Friday, February 1, 2013

Four Cups of Coffee for Change—The Lunch Counter Sit-ins

Ezell A. Blair, Jr.Franklin E. McCain, Joseph A. McNeil, and David L. Richmond leave the Woolworth store after the first day of the Greensboro lunch  counter sit-in.

There was no charismatic leader that day, no eloquent preacher, no carefully planned campaign.  Just four young guys, freshmen no less, from an obscure public college for Negros, the Agricultural and Technical College of North Carolina.  One afternoon, February 1, 1960, they ambled over to downtown Greensboro where they causally plopped themselves down on four stools of a Woolworth's Luncheonette.  They ordered coffee.  Very politely.

In those days before chain fast food joints, the lunch counters at Woolworths, other dime stores, and drug stores were the top options for an inexpensive, quick meal while running errands in the still thriving down towns of American cities.  Woolworths, like other chains, had a policy of “honoring local custom and law.”  In the South that meant they would not serve Blacks.  That in turn left employees of down town business as well as customers of those stores who happened o be Black often had no place to grab a hot lunch or rest their feet.

It was an injustice.  Joseph McNeil, Franklin McCain, Ezell Blair, Jr. (later known as Jibreel Khazan), and David Richmond decided to do something about it.  So they ordered coffee.  The waitresses at the counter informed them that they could not serve Coloreds.  They politely told her that they intended to stay until they were served.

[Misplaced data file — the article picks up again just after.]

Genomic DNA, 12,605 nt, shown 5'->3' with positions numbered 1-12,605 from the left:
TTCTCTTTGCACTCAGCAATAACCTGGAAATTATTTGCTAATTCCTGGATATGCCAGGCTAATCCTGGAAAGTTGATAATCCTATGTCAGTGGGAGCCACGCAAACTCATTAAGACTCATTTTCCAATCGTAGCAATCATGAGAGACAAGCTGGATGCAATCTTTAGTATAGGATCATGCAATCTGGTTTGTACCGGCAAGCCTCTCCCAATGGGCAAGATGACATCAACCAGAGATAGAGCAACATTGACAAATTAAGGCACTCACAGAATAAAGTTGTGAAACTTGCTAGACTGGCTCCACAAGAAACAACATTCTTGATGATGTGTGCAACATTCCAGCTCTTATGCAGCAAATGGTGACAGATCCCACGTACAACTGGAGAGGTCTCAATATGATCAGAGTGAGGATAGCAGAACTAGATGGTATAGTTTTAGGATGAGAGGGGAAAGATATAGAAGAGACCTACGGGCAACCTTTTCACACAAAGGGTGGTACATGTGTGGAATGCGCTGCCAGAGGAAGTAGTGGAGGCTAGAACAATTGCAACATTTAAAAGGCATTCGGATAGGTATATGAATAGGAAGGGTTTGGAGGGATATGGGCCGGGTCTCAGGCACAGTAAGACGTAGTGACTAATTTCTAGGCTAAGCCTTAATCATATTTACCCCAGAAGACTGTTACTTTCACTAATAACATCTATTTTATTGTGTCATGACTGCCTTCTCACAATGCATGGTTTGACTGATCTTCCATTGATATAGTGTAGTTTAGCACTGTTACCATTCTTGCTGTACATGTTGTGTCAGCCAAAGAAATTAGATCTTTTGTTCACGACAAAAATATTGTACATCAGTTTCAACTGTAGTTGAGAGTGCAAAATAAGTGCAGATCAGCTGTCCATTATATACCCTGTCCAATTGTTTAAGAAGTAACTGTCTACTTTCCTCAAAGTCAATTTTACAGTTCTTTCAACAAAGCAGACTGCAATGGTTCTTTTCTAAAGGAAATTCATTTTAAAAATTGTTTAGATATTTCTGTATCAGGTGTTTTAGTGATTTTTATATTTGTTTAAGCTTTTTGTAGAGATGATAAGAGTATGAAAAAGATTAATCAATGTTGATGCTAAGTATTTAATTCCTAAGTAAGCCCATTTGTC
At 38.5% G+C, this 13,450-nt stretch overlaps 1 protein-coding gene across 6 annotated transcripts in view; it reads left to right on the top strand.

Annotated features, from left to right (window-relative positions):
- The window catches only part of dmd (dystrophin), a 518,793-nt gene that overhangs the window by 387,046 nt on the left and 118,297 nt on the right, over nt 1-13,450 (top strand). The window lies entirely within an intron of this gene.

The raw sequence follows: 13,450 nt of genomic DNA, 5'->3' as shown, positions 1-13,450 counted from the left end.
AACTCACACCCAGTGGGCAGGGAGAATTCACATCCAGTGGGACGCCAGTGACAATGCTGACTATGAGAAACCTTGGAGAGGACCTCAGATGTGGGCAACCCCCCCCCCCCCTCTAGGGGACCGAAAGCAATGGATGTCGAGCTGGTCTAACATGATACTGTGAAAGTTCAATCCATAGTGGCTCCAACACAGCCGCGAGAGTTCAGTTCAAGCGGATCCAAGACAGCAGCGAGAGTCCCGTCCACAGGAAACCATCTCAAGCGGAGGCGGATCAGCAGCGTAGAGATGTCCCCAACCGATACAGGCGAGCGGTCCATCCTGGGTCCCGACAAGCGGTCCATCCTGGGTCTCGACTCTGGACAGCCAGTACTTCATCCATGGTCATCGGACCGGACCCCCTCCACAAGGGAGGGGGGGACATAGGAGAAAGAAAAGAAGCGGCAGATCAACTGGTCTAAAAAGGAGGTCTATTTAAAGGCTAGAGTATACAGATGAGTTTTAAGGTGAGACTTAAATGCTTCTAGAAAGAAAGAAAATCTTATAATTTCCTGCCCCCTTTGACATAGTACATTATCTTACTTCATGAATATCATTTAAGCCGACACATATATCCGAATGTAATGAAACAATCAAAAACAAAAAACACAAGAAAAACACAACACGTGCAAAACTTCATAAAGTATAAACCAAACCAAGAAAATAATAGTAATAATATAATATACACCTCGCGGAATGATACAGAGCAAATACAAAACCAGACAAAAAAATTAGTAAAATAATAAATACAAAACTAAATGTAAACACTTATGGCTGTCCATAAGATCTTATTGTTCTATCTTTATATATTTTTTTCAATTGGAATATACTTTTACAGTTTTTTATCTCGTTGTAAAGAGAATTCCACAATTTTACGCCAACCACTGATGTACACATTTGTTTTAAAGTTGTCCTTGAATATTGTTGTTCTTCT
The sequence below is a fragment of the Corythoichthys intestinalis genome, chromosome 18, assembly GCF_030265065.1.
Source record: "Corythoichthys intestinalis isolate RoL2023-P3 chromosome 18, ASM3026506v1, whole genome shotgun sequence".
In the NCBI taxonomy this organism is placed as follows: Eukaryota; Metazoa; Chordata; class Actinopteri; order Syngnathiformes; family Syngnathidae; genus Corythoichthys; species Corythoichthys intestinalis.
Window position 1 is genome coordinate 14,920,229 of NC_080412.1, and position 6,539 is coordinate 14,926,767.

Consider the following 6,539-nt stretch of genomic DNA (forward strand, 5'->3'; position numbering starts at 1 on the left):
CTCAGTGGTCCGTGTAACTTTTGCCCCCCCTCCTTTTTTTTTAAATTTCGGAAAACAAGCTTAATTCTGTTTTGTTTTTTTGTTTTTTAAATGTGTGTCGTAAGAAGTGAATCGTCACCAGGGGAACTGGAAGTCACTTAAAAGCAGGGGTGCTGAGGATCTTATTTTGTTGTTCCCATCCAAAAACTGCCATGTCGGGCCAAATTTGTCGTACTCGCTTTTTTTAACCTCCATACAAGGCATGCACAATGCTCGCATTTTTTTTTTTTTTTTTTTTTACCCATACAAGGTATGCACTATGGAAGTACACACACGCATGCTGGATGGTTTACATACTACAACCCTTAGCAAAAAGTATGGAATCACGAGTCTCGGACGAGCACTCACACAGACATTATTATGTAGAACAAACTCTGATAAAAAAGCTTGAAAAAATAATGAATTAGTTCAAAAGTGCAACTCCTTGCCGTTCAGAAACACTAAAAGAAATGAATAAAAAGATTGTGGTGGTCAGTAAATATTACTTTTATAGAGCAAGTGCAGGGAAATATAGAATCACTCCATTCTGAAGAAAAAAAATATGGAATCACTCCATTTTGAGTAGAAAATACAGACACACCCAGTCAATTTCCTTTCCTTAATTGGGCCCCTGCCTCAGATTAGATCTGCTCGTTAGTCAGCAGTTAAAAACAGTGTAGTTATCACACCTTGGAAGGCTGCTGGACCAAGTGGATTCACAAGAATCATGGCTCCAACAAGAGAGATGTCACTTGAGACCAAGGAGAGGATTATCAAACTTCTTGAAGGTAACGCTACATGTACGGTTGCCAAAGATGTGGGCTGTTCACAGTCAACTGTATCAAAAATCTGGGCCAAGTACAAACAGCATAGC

So they sat until closing, enduring the taunts and jeers of white customers.  When the store closed, they returned to the campus with the promise to return.

On the second day McNeil and McCain returned to the lunch counter with two other students.  This time a TV camera man was on hand to film their defiance.  Articles appeared in the local press.  Word was getting out.  Crowds of angry whites began to mill about the store.

On day three about sixty people from the college and community turned out in support of the rotating cast of young men in those four stools.  Word of the protest made national headlines and mention on the network evening news program.  Woolworths corporate headquarters issued a statement promising to continue to honor local custom.

More than 300 turned out on day four and the sit-in was extended to another lunch counter at local Kress store.

By the end of the week black college students had spread the sit-ins to Woolworth stores in Winston-Salem, Durham, Raleigh, and Charlotte as well as towns in other states.  The Greensboro Four, as the original protestors came to be called, had sparked a largely spontaneous movement.